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Thursday, October 8, 2015

2015 Nobel Prize for Literature - Svetlana Alexievich

The Nobel Prize in Literature for 2015 will be awarded to the Belarusian author Svetlana Alexievich "for her polyphonic writings, a monument to suffering and courage in our time" (http://www.nobelprize.org/nobel_prizes/literature/laureates/2015/).

“Alexievich used the skills of a journalist to create literature chronicling the great tragedies of the Soviet Union and its collapse: the Second World War, the Soviet war in Afghanistan, the Chornobyl nuclear disaster and the suicides that ensued from the death of Communism” (http://www.cbc.ca/news/arts/nobel-prize-literature-svetlana-alexievich-1.3262060).

Her first novel, War's Unwomanly Face, was based on the previously untold stories of women who had fought against the Nazi Germans.

Zinky Boys: Soviet Voices from the Afghanistan War gives the testimony of the officers and soldiers, nurses and prostitutes, mothers, sons, and daughters who describe the Soviet Union’s war in Afghanistan and its lasting effects

Enchanted with Death is about suicides due to the downfall of the Soviet Union.

For Voices from Chernobyl: The Oral History of a Nuclear Disaster, Alexievich interviewed more than 500 eyewitnesses, including firefighters, members of the cleanup team, politicians, physicians, physicists, and ordinary citizens, over a period of 10 years. The book relates the psychological and personal tragedy of the Chernobyl accident, and explores the experiences of individuals and how the disaster affected their lives.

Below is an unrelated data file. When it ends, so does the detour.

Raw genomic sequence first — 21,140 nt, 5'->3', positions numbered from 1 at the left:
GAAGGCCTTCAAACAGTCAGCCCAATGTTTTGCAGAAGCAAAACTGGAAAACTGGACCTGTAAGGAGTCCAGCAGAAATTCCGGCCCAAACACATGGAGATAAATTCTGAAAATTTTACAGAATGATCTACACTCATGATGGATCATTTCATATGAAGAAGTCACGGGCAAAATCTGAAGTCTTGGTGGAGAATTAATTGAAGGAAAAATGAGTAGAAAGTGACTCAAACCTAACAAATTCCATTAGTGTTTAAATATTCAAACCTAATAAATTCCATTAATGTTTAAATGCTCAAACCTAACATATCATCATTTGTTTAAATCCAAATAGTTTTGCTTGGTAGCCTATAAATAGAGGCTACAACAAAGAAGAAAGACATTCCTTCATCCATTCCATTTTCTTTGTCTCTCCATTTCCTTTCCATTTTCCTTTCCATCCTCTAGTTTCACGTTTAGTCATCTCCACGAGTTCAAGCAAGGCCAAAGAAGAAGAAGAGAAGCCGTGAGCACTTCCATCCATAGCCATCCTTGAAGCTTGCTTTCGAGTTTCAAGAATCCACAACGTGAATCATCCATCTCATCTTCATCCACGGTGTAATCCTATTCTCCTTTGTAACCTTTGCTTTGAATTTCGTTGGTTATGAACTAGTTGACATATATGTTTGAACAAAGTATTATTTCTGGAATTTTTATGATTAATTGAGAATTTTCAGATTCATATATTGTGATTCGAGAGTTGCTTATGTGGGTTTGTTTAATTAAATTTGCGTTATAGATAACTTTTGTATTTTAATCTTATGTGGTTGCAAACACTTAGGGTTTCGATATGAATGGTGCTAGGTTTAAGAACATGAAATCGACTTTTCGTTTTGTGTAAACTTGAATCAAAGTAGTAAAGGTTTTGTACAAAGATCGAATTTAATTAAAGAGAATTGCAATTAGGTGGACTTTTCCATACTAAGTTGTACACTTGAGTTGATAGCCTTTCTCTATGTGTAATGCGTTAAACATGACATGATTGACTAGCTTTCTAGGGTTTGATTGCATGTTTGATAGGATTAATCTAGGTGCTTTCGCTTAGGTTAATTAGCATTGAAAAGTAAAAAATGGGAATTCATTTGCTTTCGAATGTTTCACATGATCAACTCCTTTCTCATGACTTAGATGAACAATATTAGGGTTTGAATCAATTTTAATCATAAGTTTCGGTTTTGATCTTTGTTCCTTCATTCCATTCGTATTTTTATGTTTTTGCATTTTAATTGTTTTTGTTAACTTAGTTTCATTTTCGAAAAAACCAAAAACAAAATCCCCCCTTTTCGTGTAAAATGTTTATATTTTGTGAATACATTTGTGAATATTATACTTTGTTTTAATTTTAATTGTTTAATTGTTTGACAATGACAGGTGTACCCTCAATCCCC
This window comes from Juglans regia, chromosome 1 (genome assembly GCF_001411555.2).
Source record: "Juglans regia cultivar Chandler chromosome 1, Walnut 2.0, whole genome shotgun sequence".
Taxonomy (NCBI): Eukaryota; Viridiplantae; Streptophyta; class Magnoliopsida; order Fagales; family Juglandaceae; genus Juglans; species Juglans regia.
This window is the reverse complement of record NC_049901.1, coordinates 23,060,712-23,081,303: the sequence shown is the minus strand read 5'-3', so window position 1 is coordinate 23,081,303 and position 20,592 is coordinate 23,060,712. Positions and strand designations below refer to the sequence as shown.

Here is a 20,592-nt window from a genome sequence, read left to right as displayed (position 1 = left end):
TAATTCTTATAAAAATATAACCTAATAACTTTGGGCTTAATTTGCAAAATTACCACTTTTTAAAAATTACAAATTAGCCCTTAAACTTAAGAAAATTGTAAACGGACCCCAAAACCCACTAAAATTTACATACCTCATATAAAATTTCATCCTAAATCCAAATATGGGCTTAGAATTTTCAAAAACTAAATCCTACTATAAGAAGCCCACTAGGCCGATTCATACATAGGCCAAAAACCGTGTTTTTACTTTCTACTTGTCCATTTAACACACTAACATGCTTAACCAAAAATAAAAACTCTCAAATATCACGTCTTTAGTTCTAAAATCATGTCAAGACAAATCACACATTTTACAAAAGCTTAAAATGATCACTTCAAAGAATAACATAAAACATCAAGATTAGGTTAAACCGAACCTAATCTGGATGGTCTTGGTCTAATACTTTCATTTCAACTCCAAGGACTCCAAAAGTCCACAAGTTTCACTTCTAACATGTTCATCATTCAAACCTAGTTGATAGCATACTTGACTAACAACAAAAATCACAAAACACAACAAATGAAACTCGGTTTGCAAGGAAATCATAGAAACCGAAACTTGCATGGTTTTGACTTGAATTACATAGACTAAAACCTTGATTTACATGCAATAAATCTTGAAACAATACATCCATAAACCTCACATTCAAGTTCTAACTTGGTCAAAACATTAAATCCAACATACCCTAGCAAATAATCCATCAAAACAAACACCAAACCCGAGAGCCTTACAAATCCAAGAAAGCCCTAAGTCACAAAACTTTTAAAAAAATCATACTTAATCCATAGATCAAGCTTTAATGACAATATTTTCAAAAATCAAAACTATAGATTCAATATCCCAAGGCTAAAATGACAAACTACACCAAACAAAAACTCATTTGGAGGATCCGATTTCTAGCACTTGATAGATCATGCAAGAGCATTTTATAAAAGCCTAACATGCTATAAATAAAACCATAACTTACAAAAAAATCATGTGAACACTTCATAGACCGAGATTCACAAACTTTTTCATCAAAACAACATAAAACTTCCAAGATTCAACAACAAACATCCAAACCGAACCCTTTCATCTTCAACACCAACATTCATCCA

The Permanent Secretary of the Swedish Academy, Sara Danius, paid tribute to Alexievich's work:  "For the past 30 or 40 years she’s been busy mapping the Soviet and post-Soviet individual. But it’s not really a history of events. It’s a history of emotions. What she’s offering us is really an emotional world. So these historical events that she’s covering in her various books – for example the Chernobyl disaster or the Soviet war in Afghanistan – are, in a way, just pretexts for exploring the soviet individual and the post soviet individual. She’s conducted thousands of interviews with children, women and men, and in this way she’s offering us a history of a human being about whom we didn’t know that much” (http://www.theguardian.com/books/booksblog/2015/oct/08/everything-you-need-to-know-about-svetlana-alexievich-winner-of-the-nobel-prize-in-literature?CMP=twt_books_b-gdnbooks).

Alexievich described the theme of her books in this way:
"If you look back at the whole of our history, both Soviet and post-Soviet, it is a huge common grave and a blood bath.  An eternal dialog of the executioners and the victims.  The accursed Russian questions: what is to be done and who is to blame.  The revolution, the gulags, the Second World War, the Soviet-Afghan war hidden from the people, the downfall of the great empire, the downfall of the giant socialist land, the land-utopia, and now a challenge of cosmic dimensions – Chernobyl.  This is a challenge for all the living things on earth.  Such is our history.  And this is the theme of my books, this is my path, my circles of hell, from man to man" (https://en.wikipedia.org/wiki/Svetlana_Alexievich).